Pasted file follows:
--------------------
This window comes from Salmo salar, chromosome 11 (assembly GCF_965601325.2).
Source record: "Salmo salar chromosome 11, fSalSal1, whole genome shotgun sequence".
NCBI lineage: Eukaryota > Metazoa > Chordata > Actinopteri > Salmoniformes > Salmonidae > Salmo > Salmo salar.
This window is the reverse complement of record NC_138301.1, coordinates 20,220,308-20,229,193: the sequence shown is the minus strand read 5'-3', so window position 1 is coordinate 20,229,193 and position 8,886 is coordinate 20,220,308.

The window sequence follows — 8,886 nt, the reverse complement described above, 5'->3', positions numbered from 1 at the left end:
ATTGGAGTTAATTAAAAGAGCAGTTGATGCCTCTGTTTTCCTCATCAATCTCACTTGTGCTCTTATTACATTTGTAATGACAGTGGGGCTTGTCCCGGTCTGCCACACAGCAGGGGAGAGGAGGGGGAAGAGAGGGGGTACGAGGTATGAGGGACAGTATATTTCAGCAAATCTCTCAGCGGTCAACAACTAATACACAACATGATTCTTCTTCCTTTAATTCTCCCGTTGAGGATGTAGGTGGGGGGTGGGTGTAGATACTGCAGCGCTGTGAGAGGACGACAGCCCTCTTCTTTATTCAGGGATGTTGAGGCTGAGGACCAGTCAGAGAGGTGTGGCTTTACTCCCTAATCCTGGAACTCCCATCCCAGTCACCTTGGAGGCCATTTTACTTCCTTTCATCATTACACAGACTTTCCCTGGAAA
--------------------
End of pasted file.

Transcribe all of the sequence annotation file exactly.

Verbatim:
This window comes from Salmo salar, chromosome 11 (assembly GCF_965601325.2).
Source record: "Salmo salar chromosome 11, fSalSal1, whole genome shotgun sequence".
NCBI lineage: Eukaryota > Metazoa > Chordata > Actinopteri > Salmoniformes > Salmonidae > Salmo > Salmo salar.
This window is the reverse complement of record NC_138301.1, coordinates 20,220,308-20,229,193: the sequence shown is the minus strand read 5'-3', so window position 1 is coordinate 20,229,193 and position 8,886 is coordinate 20,220,308.

The window sequence follows — 8,886 nt, the reverse complement described above, 5'->3', positions numbered from 1 at the left end:
ATTGGAGTTAATTAAAAGAGCAGTTGATGCCTCTGTTTTCCTCATCAATCTCACTTGTGCTCTTATTACATTTGTAATGACAGTGGGGCTTGTCCCGGTCTGCCACACAGCAGGGGAGAGGAGGGGGAAGAGAGGGGGTACGAGGTATGAGGGACAGTATATTTCAGCAAATCTCTCAGCGGTCAACAACTAATACACAACATGATTCTTCTTCCTTTAATTCTCCCGTTGAGGATGTAGGTGGGGGGTGGGTGTAGATACTGCAGCGCTGTGAGAGGACGACAGCCCTCTTCTTTATTCAGGGATGTTGAGGCTGAGGACCAGTCAGAGAGGTGTGGCTTTACTCCCTAATCCTGGAACTCCCATCCCAGTCACCTTGGAGGCCATTTTACTTCCTTTCATCATTACACAGACTTTCCCTGGAAA